# Newton’s Second Law applied: F=ma

In summary, the question asks about the relationship between the acceleration of two blocks, A and B, when the force on B is twice that on A and the mass of B is half that of A. However, the given options do not provide a clear answer to the question and the diagram does not match the text. It would be beneficial to solve the problem algebraically using symbols for the masses, forces, and accelerations.
Homework Statement
you have block A being pulled with a force. You then have block B which has an increase in mass of half the mass of the original block ( adding another 1/2 mass).

You also double the force block B is being pulled with compared to Block A.

What is the change in acceleration to block B??
Relevant Equations
F=ma
My attempt at solving this written out with random inputs

Block A- F(100)=M(10)A(10)

Block B- F(200)= M(15) A

A=200/15 = 13.33

This was not in line with options.. which were

4x block A
(1/4) block A
Equal to block A
(1/2) block A
2x block A

Much appreciated some help as I am a beginner

I think your statement of the problem is muddled. Is this a translation?

Also, your answer of 13.33 units is relative to an acceleration of 10 units for A.

It's better to work alebraically in these cases; rather than inventing some numbers for masses and forces.

PeroK said:
I think your statement of the problem is muddled. Is this a translation?

Also, your answer of 13.33 units is relative to an acceleration of 10 units for A.

It's better to work alebraically in these cases; rather than inventing some numbers for masses and forces.

Thanks for the response. Just started out with physics and trying to wrap my head around it all.

The question is basically asking if you double the force and increase the mass by another half then what will acceleration increase/decrease by.

My first post on here also and tried to follow the guide appropriately

The question is basically asking if you double the force and increase the mass by another half then what will acceleration increase by.

Given that the answer to that question is not in the list of options, I doubt that is The question.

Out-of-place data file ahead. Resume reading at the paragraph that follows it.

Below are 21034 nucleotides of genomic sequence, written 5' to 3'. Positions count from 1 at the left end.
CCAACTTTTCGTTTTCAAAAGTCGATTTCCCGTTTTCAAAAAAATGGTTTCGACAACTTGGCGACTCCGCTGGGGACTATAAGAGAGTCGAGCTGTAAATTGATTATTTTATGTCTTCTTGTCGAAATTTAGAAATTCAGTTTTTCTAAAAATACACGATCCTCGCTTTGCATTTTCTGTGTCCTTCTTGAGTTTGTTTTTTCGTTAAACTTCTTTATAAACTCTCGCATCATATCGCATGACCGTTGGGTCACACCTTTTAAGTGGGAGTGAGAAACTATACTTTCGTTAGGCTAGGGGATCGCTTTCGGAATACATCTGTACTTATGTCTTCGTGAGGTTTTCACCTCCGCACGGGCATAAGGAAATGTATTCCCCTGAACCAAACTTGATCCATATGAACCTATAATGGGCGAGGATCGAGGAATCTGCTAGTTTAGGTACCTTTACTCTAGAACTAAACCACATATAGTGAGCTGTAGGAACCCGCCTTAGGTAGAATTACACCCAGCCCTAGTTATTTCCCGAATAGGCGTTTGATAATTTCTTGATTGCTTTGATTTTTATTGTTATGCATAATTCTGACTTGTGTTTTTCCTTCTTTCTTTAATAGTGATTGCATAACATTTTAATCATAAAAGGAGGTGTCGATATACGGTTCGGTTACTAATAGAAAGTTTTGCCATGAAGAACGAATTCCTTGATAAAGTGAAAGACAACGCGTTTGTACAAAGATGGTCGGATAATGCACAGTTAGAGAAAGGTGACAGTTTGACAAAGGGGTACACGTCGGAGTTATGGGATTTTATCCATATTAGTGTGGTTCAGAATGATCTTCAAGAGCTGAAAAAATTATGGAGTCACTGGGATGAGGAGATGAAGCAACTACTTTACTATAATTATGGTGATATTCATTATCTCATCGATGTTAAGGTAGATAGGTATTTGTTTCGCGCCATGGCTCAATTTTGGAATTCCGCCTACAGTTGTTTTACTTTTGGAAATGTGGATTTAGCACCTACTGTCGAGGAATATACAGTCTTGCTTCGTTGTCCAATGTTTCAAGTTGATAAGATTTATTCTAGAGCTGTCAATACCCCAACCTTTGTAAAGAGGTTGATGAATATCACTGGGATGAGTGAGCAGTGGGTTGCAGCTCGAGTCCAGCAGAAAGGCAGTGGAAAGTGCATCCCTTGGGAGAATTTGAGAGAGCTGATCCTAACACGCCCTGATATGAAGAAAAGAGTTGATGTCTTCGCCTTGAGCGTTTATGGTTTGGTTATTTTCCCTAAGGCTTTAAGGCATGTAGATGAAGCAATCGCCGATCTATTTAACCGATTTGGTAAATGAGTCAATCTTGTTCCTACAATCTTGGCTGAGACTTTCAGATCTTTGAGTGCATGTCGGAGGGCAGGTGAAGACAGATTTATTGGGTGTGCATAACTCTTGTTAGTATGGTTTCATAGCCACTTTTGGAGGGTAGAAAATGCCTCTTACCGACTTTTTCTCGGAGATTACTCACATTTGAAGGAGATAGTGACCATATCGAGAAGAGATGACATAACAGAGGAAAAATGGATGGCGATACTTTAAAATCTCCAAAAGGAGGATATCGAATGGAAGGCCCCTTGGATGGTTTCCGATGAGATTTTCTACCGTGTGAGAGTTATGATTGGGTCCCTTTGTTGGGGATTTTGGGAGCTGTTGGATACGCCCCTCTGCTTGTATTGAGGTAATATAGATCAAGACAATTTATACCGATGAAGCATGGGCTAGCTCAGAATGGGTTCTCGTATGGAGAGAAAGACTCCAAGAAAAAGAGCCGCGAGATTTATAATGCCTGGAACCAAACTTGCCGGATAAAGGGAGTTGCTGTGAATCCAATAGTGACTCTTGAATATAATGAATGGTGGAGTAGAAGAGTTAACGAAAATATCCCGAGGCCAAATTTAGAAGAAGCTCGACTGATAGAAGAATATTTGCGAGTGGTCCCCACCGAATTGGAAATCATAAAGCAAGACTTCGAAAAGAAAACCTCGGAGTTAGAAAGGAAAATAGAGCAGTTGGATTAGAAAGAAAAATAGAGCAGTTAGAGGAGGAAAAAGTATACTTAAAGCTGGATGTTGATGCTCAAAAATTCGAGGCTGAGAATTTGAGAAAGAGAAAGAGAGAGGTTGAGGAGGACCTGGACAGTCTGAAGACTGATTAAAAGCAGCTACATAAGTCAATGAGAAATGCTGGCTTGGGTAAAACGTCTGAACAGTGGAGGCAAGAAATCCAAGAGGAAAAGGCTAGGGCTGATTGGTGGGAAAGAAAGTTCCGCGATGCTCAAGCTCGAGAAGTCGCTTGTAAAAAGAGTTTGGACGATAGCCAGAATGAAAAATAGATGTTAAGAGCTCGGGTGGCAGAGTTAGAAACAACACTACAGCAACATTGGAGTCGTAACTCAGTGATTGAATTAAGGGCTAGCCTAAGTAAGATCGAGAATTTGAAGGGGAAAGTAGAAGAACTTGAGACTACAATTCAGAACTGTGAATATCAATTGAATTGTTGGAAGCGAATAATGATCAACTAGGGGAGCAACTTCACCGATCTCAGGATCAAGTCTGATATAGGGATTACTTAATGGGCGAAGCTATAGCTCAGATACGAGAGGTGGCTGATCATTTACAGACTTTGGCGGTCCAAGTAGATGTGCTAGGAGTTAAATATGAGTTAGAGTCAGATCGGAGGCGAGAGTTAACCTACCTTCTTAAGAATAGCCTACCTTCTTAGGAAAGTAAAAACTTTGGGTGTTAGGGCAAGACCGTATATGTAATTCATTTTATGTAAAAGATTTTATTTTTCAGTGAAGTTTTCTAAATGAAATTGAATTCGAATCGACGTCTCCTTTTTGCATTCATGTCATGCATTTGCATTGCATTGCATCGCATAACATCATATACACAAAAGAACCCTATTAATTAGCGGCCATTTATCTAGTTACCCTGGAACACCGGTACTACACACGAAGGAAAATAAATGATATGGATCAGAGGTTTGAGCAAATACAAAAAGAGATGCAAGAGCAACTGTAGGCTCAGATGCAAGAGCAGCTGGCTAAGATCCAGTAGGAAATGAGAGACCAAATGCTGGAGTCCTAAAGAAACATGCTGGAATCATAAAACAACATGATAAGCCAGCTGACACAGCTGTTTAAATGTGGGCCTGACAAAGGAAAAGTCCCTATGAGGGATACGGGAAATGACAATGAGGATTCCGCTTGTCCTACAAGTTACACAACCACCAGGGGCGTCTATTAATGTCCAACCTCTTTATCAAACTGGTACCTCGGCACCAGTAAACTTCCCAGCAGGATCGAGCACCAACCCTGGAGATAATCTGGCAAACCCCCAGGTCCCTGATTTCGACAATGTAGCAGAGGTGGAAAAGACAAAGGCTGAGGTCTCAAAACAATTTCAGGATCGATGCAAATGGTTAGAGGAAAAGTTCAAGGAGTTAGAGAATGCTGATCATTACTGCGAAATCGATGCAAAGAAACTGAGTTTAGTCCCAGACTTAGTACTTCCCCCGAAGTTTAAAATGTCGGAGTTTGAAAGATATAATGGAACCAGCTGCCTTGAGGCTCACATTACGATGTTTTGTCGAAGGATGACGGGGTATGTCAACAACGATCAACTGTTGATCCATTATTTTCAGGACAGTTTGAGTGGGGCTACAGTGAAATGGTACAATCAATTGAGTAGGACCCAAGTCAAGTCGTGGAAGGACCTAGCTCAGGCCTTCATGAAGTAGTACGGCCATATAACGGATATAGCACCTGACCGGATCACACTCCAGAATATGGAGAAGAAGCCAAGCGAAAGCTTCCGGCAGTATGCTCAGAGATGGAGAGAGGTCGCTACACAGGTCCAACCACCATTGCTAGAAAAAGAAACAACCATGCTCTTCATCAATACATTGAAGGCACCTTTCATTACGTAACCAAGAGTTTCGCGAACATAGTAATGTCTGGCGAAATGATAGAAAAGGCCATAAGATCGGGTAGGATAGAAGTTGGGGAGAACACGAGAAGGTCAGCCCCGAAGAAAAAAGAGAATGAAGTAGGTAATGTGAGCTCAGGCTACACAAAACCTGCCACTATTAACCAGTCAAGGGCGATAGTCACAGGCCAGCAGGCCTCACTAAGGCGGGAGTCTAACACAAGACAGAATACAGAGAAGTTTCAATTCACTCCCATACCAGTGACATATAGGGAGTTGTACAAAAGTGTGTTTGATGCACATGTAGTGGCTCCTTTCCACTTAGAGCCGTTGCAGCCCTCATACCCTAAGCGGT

If B has half the mass of A and is subjected to twice the force, how does the acceleration of B compare with that of A?

Might that be the question?

PeroK said:
Given that the answer to that question is not in the list of options, I doubt that is The question.

If B has half the mass of A and is subjected to twice the force, how does the acceleration of B compare with that of A?

Might that be the question?
Just for entire clarity this is the photo I just took of the question. Thanks for helping

PeroK said:
Given that the answer to that question is not in the list of options, I doubt that is The question.

If B has half the mass of A and is subjected to twice the force, how does the acceleration of B compare with that of A?

Might that be the question?
Sorry didn’t upload properly before. Fixed it above

Just for entire clarity this is the photo I just took of the question. Thanks for helpingView attachment 247105
Well, the diagram shows the same force in each case, which contradicts the text.

In either case, none of the options answers the question.

Can you do the problem as stated, using symbols for the masses, forces and accelerations?

That might be a good exercise.

## 1. What is Newton’s Second Law of Motion?

Newton’s Second Law of Motion states that the acceleration of an object is directly proportional to the net force acting on it and inversely proportional to its mass.

## 2. How is Newton’s Second Law applied in F=ma?

In F=ma, F represents the net force acting on an object, m is the mass of the object, and a is the acceleration. This formula shows how the acceleration of an object is affected by the net force and its mass.

## 3. What is the relationship between force, mass, and acceleration in Newton’s Second Law?

According to Newton’s Second Law, the force applied to an object is directly proportional to its mass and its acceleration. This means that a larger force will result in a greater acceleration, while a larger mass will result in a smaller acceleration.

## 4. Can Newton’s Second Law be applied to all objects?

Yes, Newton’s Second Law can be applied to all objects, regardless of their size or shape. As long as there is a net force acting on an object, its acceleration can be calculated using F=ma.

## 5. How does air resistance affect Newton’s Second Law?

Air resistance is a force that opposes the motion of an object through air. This means that it can affect the acceleration of an object by reducing the net force acting on it. In situations where air resistance is significant, the formula F=ma may not accurately predict the object’s acceleration.

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